While summer won’t officially begin for a few more weeks, many people have already ventured onto local waterways for recreational boating.
This has been a tradition in Northern New York going back many years. With the numerous concerns we as a society have confronted for the past year, we hope people are enjoying their time on the water.
However, doing this comes with some responsibilities. It’s up to all of us who make use of these waterways to leave them in the best condition possible for everyone else.
The key to this is making sure watercrafts are not transporting invasive species. Boat owners need to inspect their vessels and remove anything that could prove harmful down the road. We argued on this page Friday that state legislators must revise the law governing this practice, but individuals also need to do their part to protect waterways.
“What do Eurasian watermilfoil, didymo, water chestnut, purple loosestrife, fishhook water fleas, and zebra mussels have in common? They are all species from other parts of the world that have been accidentally introduced and have flourished in New York state, often at the expense of our native species. Add to this list sea lamprey, northern snakehead, hydrilla and fanwort that are native to the [United States] but have since spread to waters in which they were not originally found,” according to information from the state Department of Environmental Conservation. “These plants and animals are all considered invasive species. Without the predators, parasites, and diseases that control their numbers in their native habitats, these species can reproduce and spread at an amazing pace. Similarly, fish diseases such as whirling disease and viral hemorrhagic septicemia have also been introduced to New York state. Although these diseases are not a threat to human health, they can have dire consequences for our native fish communities. Some of these species were introduced into New York waters via ballast water discharges, as ships from ports around the world travel up the St. Lawrence Seaway and into the Great Lakes. Several invasive aquatic plants have been introduced through the home aquarium trade. How some other organisms are introduced, including many fish diseases, are still unclear. What is clear is that boaters and anglers can unknowingly spread invasive species from one body of water to another. This can occur by failing to properly dry or disinfect boating and fishing equipment, improperly using and disposing of baitfish or illegally moving fish from one place to another.”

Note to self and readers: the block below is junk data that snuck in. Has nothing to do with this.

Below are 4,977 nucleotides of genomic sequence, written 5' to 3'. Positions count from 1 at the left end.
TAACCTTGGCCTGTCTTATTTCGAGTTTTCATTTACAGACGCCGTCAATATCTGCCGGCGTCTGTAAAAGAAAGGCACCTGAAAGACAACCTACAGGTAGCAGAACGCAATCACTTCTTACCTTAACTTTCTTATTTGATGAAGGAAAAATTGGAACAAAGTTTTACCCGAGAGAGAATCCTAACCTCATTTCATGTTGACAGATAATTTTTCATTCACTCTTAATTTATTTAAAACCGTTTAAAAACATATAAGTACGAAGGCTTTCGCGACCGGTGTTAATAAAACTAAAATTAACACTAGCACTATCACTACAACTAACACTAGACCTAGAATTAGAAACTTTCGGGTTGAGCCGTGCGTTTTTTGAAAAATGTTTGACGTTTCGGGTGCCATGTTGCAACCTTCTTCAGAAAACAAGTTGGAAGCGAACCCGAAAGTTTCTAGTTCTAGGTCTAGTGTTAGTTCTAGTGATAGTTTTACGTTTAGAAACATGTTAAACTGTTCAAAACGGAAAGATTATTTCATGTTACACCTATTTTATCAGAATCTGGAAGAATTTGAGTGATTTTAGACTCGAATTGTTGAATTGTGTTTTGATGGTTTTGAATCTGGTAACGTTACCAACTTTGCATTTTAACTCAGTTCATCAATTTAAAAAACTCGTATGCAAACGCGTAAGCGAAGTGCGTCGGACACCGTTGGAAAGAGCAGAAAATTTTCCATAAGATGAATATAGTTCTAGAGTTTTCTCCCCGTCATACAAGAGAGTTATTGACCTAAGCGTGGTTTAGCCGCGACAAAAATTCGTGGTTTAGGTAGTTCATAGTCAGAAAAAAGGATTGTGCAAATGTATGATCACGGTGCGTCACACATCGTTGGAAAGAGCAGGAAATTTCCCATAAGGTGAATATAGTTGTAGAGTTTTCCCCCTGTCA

Boaters should follow a process before entering and upon leaving a waterway: Check, clean, drain, dry and disinfect.
Adhering to these procedures will go a long way toward protecting our waterways by ensuring invasive species stay out of them.
The Watercraft Inspection Steward Program has people stationed at sites throughout the state to help boaters find and remove invasive species hitching a ride on their vessels. Last year, these programs were active at 211 locations in New York.
“In 2020, our boat stewards educated more than 500,000 water recreationists, inspected almost 350,000 watercraft at more than 200 locations and intercepted more than 19,000 findings of aquatic invasive species,” according to the state DEC. “Boat stewards are volunteers or paid members of your community who help protect New York state’s waters. An encounter with a steward will involve being asked if you already practice preventive measures and receiving instruction about how to inspect and ‘clean, drain and treat’ your watercraft and equipment. You will also be asked which waterbody you last visited so that the steward can determine if you are coming from infested waters and what species are there.”
Enjoying the waterways requires vigilance to keep invasive species out. Visit wdt.me/N7Fsks for more information.